A design blog can do a lot for someone involved in any area of design. Graphic, website, interior, fashion, industrial, landscape, even software design. If your work involves visual appeal of any kind, a well-built and maintained blog can elevate your profile. You can work toward establishing yourself as an expert in your field and pick up some business along the way.
How to Start a Design Blog Tailored to Your Strengths
In this article, we’ll cover the building blocks of a design blog. The tools you’ll need to establish your own site. That’s the technical part. The nuts and bolts. But what will make your blog stand out is what you put into it.
What do you bring to the table? What do you know a lot about? What have you done that you can demonstrate or show to the world? A good blog is overflowing with high-quality content.
“Content.” I don’t really like that word. Not as a descriptor of anything important. Content is just content. Content in and of itself doesn’t create a great blog, information does. Knowledge does. Talking about a subject form a different or unique point of view. Those are the kinds of things that make a successful blog.
Whatever you call it, you’re going to need it. As much as you can generate. If you already have a large portfolio of work to show, that’s a good start. You may be able to launch a new blog without writing a lot of quality articles.
But if you’re in it for the long haul, that won’t be enough. If you want to build a design blog that differentiates you from everyone else, you’ll have to start writing. Or attract some contributors who can share in the writing.
The writing can be tips, tutorials, funny things clients have said (without naming names, of course) – you get the idea. There has to be something there besides visuals to attract visitors and keep them coming back.
And to attract Google. Google has an endless, voracious appetite for words. Relevant, helpful words. They’ll index your images, sure, but it will be your words that make your blog rank higher in search results.
You Need a Web Host and a Domain Name
We talked about Google, and if you want to do well in search, you need your own website and domain. A free domain like “yoursite.someblogplatform.com” may be indexed by Google, but relevant sites on their own domains will always rank higher. And if you want to generate business, your own domain name is essential for a professional appearance.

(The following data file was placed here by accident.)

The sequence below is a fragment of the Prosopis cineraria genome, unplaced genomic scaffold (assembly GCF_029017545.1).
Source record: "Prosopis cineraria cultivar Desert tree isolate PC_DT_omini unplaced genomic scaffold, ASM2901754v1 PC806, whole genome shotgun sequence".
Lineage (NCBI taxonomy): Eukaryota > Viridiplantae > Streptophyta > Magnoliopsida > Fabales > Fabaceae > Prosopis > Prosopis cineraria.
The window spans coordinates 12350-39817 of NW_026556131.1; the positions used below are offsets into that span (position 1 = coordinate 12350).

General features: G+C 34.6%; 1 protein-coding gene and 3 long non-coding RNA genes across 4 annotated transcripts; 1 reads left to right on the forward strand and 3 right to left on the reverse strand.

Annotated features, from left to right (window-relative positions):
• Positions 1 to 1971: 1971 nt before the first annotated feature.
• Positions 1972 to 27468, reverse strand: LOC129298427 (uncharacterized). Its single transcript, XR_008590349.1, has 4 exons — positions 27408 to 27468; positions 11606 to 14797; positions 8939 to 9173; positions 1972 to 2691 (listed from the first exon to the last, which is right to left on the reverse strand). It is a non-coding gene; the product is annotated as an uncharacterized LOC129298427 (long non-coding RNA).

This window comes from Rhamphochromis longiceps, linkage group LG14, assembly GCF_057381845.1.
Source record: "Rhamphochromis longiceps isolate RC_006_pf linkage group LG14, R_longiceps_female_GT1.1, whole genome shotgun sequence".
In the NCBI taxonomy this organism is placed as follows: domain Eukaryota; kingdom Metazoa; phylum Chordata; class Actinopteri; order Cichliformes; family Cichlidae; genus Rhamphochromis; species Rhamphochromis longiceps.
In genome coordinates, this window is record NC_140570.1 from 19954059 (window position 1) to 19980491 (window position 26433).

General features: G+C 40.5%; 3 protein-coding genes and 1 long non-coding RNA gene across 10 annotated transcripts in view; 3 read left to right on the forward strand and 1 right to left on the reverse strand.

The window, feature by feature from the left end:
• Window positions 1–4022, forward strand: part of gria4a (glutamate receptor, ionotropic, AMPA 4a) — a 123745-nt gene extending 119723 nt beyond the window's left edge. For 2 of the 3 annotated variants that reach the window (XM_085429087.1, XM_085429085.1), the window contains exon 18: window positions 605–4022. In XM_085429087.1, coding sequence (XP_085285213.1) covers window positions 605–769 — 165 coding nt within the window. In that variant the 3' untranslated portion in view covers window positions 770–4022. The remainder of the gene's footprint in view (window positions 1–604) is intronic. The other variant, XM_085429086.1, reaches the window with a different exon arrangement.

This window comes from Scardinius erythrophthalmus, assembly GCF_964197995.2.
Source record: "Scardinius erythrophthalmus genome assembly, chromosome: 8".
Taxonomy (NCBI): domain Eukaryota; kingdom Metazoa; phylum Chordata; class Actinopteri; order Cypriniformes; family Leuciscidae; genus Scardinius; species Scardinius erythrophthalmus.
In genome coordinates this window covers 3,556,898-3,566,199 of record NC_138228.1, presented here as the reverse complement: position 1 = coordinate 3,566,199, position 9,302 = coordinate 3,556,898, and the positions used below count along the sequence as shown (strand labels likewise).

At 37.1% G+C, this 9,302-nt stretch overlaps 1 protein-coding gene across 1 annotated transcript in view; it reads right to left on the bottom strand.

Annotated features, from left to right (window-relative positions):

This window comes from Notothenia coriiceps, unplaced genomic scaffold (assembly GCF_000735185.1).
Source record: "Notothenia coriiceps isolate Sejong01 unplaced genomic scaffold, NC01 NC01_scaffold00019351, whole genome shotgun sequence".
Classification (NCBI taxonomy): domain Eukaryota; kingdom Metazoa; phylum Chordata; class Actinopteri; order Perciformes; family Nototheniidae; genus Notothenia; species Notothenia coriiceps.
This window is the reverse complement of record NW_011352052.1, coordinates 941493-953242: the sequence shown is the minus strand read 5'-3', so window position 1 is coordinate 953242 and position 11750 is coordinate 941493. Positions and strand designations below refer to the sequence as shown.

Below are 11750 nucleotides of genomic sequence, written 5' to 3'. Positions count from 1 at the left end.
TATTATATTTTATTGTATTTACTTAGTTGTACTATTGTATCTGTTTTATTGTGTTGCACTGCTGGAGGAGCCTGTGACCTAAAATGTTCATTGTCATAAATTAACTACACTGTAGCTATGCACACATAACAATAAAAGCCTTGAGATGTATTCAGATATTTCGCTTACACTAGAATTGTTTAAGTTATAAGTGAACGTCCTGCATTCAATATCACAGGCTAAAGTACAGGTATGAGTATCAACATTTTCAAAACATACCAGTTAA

We’ll talk about the domain name in a minute, but first, let’s talk about web hosting.
A Good Host Is More Than a Service Provider, They’re an Ally
And when you’re looking for an ally, your search should begin and end with GreenGeeks hosting. There are a lot of hosts out there. Most of them owned by a few huge hosting conglomerates. You can shop around at twenty different hosts never knowing they’re all owned by the same company.
GreenGeeks is independent, not owned by a conglomerate, not controlled by investors. A grass-roots company that not only cares about being the best host but also about the environment. GreenGeeks matches every kilowatt of power your blog uses with three times the amount used in the form of renewable energy via the Bonneville Environmental Foundation.
Rather than being part of the problem, you can be part of the solution.
And the GreenGeeks technical support staff are first-class professionals. When you have a question or need help, you’ll talk to someone who knows the platform inside and out. A platform that’s optimized for WordPress by the way, which we’ll get to in a moment.
Let’s Dig Into Domain Names
You may be tempted to use one of the newer domain extensions like .graphics, .design, or .studio. But I would argue that if you can find a suitable name on the .com extension, you should use it. If you intend for your design blog to also serve as a business generator, a .com makes more sense.
That may sound old-fashioned and possibly even regressive. But most people still relate .com with, well, just about everything. Business, professionalism, the web itself. The use of the new domain extensions has increased rapidly, and if you’re starting a personal site, you might consider one. But if you want to do business from your site, or might in the future, stick with .com.
When trying to find an available .com, one effective method is to combine seemingly unrelated words. Or tag “graphics,” “design,” “studio,” etc. onto the end of your name. For example, MollyGreenDesign.com.
As a bonus, when you open a GreenGeeks account, your .com domain is free for the first year. You can’t beat that.
You Should Rely on WordPress
Because WordPress is reliable. It’s established, widely used, and respected. And their motto is Code Is Poetry. So you know you’re dealing with people who speak your language.
WordPress is easy to use, and it works well for a design blog. Keep reading to find out why.
WordPress Themes and Plugins for a Design Blog